Between the Shadow and the Soul


MFAH’s latest Latin American exhibition gets sociopolitical through conceptual art, Brittanie Shey reports in this article for The Houstonia Magazine.

AT FIRST GLANCE, artist Miguel Ángel Rojas’ installation, “Broadway,” looks like a trail of leafcutter ants crawling along a gallery wall. Though large, it’s a delicate work of art, full of whimsy. A closer look reveals that the leaves are those of the coca plant, the raw material for cocaine. The work is a commentary on drug trafficking in the artist’s home country of Colombia.

“Broadway” is just one of the pieces in Contingent Beauty, a new exhibition of contemporary art from Latin America opening at the MFAH on November 22. The exhibit is made up of 32 works from the museum’s permanent collection, many of which were acquired in past five years thanks to a special initiative by the MFAH and Fundación Gego to research, promote, and collect the work of artists from the greater Caribbean.

But the show is not just a collection of recent acquisitions, said curator Mari Carmen Ramírez.

“Most of the works incorporate beautiful materials, beautiful textures, or they incorporate visually stimulating strategies that draw the viewer into the work of art,” she said. “But they’re not just works that please the eye. In all of these works, the artists are using the notion of beauty as a tool to engage the viewer with deeper social and political issues.”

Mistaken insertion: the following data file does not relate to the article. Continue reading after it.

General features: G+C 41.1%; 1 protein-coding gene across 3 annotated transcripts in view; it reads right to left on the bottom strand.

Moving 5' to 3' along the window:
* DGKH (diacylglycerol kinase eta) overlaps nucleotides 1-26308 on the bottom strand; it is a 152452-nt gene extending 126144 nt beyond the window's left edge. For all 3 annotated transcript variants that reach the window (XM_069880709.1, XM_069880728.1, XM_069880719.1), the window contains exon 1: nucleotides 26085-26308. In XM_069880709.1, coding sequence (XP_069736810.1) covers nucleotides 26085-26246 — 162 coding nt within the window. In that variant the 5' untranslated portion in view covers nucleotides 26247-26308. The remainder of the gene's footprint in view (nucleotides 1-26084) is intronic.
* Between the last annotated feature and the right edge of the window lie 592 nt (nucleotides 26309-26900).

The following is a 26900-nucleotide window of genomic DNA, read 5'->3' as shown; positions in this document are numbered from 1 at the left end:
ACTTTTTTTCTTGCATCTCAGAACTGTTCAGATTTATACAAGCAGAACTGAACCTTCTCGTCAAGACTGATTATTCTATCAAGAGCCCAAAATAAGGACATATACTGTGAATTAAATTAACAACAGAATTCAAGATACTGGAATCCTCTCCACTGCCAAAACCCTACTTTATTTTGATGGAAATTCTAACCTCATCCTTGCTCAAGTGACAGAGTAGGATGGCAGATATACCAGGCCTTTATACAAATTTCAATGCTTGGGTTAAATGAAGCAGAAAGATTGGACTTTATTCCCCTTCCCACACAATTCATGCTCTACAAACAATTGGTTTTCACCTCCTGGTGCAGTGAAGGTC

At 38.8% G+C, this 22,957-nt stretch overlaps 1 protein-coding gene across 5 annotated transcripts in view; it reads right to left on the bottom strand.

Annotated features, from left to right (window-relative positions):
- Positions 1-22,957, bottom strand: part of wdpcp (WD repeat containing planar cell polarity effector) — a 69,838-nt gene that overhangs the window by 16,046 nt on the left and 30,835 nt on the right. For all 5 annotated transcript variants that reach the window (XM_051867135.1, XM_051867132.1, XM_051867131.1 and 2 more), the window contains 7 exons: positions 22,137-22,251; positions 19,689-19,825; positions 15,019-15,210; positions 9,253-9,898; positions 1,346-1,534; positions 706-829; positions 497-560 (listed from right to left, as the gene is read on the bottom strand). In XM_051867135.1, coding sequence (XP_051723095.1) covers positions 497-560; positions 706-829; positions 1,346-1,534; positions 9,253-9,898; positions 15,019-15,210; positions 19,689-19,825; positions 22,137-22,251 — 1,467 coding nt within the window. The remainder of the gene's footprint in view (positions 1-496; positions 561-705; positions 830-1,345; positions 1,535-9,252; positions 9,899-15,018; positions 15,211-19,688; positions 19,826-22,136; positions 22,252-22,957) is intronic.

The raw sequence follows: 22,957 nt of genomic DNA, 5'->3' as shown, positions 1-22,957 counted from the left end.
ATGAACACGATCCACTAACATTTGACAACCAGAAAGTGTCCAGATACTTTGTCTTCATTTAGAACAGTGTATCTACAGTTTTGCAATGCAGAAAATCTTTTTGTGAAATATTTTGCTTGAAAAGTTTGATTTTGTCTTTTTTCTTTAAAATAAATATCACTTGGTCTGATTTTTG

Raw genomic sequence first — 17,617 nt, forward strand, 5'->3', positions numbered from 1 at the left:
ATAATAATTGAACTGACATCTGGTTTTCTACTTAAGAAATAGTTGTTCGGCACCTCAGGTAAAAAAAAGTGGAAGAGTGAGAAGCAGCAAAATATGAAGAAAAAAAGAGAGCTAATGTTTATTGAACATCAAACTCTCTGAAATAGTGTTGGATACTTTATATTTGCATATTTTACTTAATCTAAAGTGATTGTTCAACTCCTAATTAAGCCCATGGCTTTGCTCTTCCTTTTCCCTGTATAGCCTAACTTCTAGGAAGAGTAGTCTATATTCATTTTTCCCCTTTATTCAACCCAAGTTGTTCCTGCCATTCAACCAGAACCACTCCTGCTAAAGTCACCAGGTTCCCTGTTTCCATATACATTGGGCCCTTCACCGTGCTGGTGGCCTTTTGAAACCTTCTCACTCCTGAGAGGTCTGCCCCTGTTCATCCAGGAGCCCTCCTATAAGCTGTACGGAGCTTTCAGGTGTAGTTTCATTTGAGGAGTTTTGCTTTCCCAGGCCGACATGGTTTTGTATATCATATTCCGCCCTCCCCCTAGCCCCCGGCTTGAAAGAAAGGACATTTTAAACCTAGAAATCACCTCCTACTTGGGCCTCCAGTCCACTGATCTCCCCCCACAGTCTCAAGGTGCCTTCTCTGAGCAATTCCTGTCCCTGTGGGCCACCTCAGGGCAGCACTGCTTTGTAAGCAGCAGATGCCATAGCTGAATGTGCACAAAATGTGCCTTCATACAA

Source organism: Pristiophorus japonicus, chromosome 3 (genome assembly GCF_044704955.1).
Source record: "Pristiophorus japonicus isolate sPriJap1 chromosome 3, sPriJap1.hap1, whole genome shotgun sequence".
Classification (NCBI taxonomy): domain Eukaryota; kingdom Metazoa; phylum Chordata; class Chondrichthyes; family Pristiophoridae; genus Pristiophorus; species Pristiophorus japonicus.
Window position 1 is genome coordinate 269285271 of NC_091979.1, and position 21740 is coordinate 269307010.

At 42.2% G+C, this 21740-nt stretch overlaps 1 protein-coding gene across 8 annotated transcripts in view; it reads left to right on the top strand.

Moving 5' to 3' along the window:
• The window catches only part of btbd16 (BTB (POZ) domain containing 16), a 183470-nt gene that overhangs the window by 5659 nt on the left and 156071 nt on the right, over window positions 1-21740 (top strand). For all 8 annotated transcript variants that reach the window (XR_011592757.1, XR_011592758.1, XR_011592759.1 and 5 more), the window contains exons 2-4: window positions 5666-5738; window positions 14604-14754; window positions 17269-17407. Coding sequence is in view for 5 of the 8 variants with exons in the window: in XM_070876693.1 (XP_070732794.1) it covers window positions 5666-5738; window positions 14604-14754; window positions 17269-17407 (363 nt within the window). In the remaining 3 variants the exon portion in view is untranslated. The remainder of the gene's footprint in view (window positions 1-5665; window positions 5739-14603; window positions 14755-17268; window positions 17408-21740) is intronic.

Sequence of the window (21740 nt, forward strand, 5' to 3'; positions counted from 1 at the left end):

A number of works in the show come from countries currently undergoing eco-political transformation. At least three works are by Cuban artists who came of age during the 1990s, an era of time known as the Special Period, which followed the collapse of the Soviet Union. This lead to economic and political turmoil in Cuba, which in turn led to an exodus of refugees from the country.

Artist Tania Bruguera has described this period as being like the immediate aftermath of a big war, Ramírez said. In one of the show’s key works of art, Bruguera gathered the hair of friends and relatives and used it to weave large-scale versions of the Cuban flag.

“In Afro-Cuban religions, the hair is one of the most important aspects of the body,” Ramírez said. “It has a special energy. When you see the flag from afar, you see a Cuban flag, but it’s not the exact colors of the flag‚ the colors are brownish. The work is called ‘Statistics’ because it’s recalling all those people who left Cuba.”

Another work, a Lego version of a Soviet monument, alludes to the failed utopia of Cuban society. The show also includes a number of video installations and other interactive artworks.

“All of these artists are using visually stimulating, highly creative and innovative approaches, which many times involved the notion of play or games,” Ramírez said. “In the stereotypical notion of political art you would have the artist make a very explicit statement, usually using the form of realism.

“But these works are based on conceptual art, they’re based on minimalism. Everything is non-traditional art, very cutting edge, contemporary. (The works are) done in a very unexpected way. It’s a show that’s gonna be filled with surprises.”

Nov 22–Feb 28. Museum of Fine Arts, Houston, 1001 Bissonnet, 713-639-7300.

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